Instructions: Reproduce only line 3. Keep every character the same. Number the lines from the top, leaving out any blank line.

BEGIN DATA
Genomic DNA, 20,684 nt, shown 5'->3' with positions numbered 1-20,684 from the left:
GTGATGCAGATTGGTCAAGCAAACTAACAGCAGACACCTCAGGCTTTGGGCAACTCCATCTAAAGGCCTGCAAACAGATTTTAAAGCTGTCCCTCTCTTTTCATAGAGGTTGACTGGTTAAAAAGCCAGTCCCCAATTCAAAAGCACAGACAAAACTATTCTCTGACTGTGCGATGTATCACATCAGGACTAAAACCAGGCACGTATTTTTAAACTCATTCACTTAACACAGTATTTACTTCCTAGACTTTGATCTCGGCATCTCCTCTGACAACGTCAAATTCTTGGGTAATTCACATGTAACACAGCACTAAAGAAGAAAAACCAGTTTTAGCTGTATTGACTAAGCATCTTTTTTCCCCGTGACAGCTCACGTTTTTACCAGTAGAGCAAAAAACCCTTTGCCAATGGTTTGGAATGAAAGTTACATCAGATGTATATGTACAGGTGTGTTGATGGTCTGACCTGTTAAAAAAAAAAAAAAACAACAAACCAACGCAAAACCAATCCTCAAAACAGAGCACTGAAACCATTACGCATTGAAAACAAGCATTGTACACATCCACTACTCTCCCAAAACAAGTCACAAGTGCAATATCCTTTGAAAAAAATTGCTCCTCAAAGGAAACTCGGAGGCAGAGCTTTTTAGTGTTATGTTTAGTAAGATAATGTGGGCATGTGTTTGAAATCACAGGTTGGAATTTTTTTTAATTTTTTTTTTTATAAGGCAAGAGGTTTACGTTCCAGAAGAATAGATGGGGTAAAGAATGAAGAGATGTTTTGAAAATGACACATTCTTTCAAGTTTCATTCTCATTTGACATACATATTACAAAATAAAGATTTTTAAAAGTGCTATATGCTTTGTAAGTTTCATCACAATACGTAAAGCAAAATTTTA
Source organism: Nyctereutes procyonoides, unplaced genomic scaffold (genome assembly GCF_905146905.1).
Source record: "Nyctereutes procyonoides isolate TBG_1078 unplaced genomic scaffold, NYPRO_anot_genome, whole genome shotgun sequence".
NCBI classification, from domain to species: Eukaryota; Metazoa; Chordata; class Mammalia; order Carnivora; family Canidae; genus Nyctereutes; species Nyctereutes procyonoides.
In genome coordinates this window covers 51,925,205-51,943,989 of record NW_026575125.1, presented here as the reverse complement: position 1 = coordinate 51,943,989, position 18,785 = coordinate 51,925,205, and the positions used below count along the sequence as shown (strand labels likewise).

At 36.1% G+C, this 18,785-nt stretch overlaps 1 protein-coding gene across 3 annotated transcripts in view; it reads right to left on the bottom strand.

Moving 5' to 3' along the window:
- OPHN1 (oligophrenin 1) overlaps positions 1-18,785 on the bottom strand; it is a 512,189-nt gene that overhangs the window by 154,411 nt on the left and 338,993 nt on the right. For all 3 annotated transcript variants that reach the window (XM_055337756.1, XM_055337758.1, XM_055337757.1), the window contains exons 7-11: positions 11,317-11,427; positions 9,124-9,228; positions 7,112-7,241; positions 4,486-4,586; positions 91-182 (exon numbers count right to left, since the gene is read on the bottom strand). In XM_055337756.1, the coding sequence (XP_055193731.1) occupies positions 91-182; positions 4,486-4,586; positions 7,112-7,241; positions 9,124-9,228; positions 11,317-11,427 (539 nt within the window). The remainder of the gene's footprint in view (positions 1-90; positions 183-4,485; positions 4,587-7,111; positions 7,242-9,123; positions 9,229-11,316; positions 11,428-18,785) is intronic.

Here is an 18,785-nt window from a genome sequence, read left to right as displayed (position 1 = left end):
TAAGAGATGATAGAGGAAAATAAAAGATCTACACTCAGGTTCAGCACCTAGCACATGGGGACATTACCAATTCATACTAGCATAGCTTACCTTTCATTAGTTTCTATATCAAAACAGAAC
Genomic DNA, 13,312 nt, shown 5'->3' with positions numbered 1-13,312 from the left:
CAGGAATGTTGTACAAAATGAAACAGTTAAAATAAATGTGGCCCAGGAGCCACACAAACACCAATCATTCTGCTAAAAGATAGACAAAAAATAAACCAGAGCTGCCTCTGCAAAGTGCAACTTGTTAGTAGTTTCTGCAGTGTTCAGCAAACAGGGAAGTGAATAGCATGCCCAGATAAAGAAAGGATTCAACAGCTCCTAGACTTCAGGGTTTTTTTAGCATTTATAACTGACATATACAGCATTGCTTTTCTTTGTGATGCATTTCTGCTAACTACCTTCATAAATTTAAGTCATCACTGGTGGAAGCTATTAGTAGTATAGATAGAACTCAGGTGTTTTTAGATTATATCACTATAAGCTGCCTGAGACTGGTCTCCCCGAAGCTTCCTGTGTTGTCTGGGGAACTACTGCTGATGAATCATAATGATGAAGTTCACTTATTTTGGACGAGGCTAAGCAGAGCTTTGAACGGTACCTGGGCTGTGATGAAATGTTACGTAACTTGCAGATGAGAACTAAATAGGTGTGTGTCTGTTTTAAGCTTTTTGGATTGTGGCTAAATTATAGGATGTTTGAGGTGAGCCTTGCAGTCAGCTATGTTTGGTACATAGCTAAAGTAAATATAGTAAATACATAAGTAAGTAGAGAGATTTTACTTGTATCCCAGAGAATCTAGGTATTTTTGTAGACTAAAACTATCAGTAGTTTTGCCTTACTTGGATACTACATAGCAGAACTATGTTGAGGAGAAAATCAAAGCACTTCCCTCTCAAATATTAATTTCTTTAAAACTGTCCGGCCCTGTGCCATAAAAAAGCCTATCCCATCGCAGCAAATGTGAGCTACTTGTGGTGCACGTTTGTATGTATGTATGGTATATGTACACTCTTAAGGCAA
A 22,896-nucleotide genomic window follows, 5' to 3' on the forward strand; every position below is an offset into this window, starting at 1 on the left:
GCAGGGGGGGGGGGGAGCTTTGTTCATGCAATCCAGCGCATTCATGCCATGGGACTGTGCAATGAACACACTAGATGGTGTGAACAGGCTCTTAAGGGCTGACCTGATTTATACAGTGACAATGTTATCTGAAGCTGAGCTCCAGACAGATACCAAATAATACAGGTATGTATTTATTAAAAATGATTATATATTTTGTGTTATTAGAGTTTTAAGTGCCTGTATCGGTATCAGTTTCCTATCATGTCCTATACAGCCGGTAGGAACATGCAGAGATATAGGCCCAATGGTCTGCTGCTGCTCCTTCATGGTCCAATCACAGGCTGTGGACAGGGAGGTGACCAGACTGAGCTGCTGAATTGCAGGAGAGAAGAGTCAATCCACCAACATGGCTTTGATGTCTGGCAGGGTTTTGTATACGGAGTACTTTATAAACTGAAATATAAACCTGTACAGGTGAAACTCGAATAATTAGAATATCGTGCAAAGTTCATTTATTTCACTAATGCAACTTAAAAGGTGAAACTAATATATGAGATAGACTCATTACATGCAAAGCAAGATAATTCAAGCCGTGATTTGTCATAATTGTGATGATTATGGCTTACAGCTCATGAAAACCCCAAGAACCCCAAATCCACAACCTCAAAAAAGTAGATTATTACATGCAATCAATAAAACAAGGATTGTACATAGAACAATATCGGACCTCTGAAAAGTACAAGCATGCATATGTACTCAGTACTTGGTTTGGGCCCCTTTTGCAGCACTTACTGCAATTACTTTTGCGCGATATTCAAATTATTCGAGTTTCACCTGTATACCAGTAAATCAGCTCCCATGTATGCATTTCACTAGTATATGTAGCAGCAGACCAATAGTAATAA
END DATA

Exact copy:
Source organism: Nyctereutes procyonoides, unplaced genomic scaffold (genome assembly GCF_905146905.1).